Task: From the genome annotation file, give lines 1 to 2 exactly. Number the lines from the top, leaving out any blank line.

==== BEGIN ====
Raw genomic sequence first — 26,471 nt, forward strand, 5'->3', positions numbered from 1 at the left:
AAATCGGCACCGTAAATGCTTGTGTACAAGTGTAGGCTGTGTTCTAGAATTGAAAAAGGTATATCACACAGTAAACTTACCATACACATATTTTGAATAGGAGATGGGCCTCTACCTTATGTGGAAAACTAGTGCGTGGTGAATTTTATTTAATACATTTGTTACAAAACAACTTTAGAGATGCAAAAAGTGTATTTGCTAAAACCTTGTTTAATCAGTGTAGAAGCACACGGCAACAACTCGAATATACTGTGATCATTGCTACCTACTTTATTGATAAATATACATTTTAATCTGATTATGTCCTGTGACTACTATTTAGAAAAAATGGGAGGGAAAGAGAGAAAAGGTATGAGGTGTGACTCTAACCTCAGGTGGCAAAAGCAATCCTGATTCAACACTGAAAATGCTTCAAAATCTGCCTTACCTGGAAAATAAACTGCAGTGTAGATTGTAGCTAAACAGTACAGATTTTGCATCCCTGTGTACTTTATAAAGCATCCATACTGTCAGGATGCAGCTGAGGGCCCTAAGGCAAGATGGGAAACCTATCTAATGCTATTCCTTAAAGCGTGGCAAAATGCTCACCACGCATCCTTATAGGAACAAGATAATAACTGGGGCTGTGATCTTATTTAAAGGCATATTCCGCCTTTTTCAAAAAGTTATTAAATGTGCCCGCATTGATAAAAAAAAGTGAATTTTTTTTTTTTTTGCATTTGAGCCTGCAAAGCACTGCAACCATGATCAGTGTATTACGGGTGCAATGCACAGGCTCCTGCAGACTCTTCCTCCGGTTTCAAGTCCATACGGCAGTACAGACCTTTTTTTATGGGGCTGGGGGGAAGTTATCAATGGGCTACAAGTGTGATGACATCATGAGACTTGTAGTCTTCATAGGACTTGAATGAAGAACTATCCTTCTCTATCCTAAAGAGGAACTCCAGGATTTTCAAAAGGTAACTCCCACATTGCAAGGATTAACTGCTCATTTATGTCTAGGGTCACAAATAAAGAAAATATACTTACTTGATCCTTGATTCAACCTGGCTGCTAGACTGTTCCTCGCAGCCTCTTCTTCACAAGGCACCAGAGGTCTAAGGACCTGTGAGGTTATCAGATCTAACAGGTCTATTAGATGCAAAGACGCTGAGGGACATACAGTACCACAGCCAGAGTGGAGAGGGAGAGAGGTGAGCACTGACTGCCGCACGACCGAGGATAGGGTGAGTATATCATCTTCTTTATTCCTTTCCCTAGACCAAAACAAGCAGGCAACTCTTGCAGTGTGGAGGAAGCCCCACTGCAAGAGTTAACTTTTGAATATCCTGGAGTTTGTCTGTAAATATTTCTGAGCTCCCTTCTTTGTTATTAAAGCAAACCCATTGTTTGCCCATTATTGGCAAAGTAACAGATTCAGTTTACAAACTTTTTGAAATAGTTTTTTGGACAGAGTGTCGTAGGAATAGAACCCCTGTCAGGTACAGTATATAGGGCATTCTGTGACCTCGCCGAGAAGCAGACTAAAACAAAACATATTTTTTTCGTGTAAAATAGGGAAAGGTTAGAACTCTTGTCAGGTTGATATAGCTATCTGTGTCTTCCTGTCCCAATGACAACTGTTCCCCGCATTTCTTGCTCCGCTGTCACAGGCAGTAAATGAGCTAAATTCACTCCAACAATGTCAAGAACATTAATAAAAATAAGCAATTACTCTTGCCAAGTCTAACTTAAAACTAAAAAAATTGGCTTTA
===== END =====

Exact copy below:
Raw genomic sequence first — 26,471 nt, forward strand, 5'->3', positions numbered from 1 at the left:
AAATCGGCACCGTAAATGCTTGTGTACAAGTGTAGGCTGTGTTCTAGAATTGAAAAAGGTATATCACACAGTAAACTTACCATACACATATTTTGAATAGGAGATGGGCCTCTACCTTATGTGGAAAACTAGTGCGTGGTGAATTTTATTTAATACATTTGTTACAAAACAACTTTAGAGATGCAAAAAGTGTATTTGCTAAAACCTTGTTTAATCAGTGTAGAAGCACACGGCAACAACTCGAATATACTGTGATCATTGCTACCTACTTTATTGATAAATATACATTTTAATCTGATTATGTCCTGTGACTACTATTTAGAAAAAATGGGAGGGAAAGAGAGAAAAGGTATGAGGTGTGACTCTAACCTCAGGTGGCAAAAGCAATCCTGATTCAACACTGAAAATGCTTCAAAATCTGCCTTACCTGGAAAATAAACTGCAGTGTAGATTGTAGCTAAACAGTACAGATTTTGCATCCCTGTGTACTTTATAAAGCATCCATACTGTCAGGATGCAGCTGAGGGCCCTAAGGCAAGATGGGAAACCTATCTAATGCTATTCCTTAAAGCGTGGCAAAATGCTCACCACGCATCCTTATAGGAACAAGATAATAACTGGGGCTGTGATCTTATTTAAAGGCATATTCCGCCTTTTTCAAAAAGTTATTAAATGTGCCCGCATTGATAAAAAAAAGTGAATTTTTTTTTTTTTTGCATTTGAGCCTGCAAAGCACTGCAACCATGATCAGTGTATTACGGGTGCAATGCACAGGCTCCTGCAGACTCTTCCTCCGGTTTCAAGTCCATACGGCAGTACAGACCTTTTTTTATGGGGCTGGGGGGAAGTTATCAATGGGCTACAAGTGTGATGACATCATGAGACTTGTAGTCTTCATAGGACTTGAATGAAGAACTATCCTTCTCTATCCTAAAGAGGAACTCCAGGATTTTCAAAAGGTAACTCCCACATTGCAAGGATTAACTGCTCATTTATGTCTAGGGTCACAAATAAAGAAAATATACTTACTTGATCCTTGATTCAACCTGGCTGCTAGACTGTTCCTCGCAGCCTCTTCTTCACAAGGCACCAGAGGTCTAAGGACCTGTGAGGTTATCAGATCTAACAGGTCTATTAGATGCAAAGACGCTGAGGGACATACAGTACCACAGCCAGAGTGGAGAGGGAGAGAGGTGAGCACTGACTGCCGCACGACCGAGGATAGGGTGAGTATATCATCTTCTTTATTCCTTTCCCTAGACCAAAACAAGCAGGCAACTCTTGCAGTGTGGAGGAAGCCCCACTGCAAGAGTTAACTTTTGAATATCCTGGAGTTTGTCTGTAAATATTTCTGAGCTCCCTTCTTTGTTATTAAAGCAAACCCATTGTTTGCCCATTATTGGCAAAGTAACAGATTCAGTTTACAAACTTTTTGAAATAGTTTTTTGGACAGAGTGTCGTAGGAATAGAACCCCTGTCAGGTACAGTATATAGGGCATTCTGTGACCTCGCCGAGAAGCAGACTAAAACAAAACATATTTTTTTCGTGTAAAATAGGGAAAGGTTAGAACTCTTGTCAGGTTGATATAGCTATCTGTGTCTTCCTGTCCCAATGACAACTGTTCCCCGCATTTCTTGCTCCGCTGTCACAGGCAGTAAATGAGCTAAATTCACTCCAACAATGTCAAGAACATTAATAAAAATAAGCAATTACTCTTGCCAAGTCTAACTTAAAACTAAAAAAATTGGCTTTA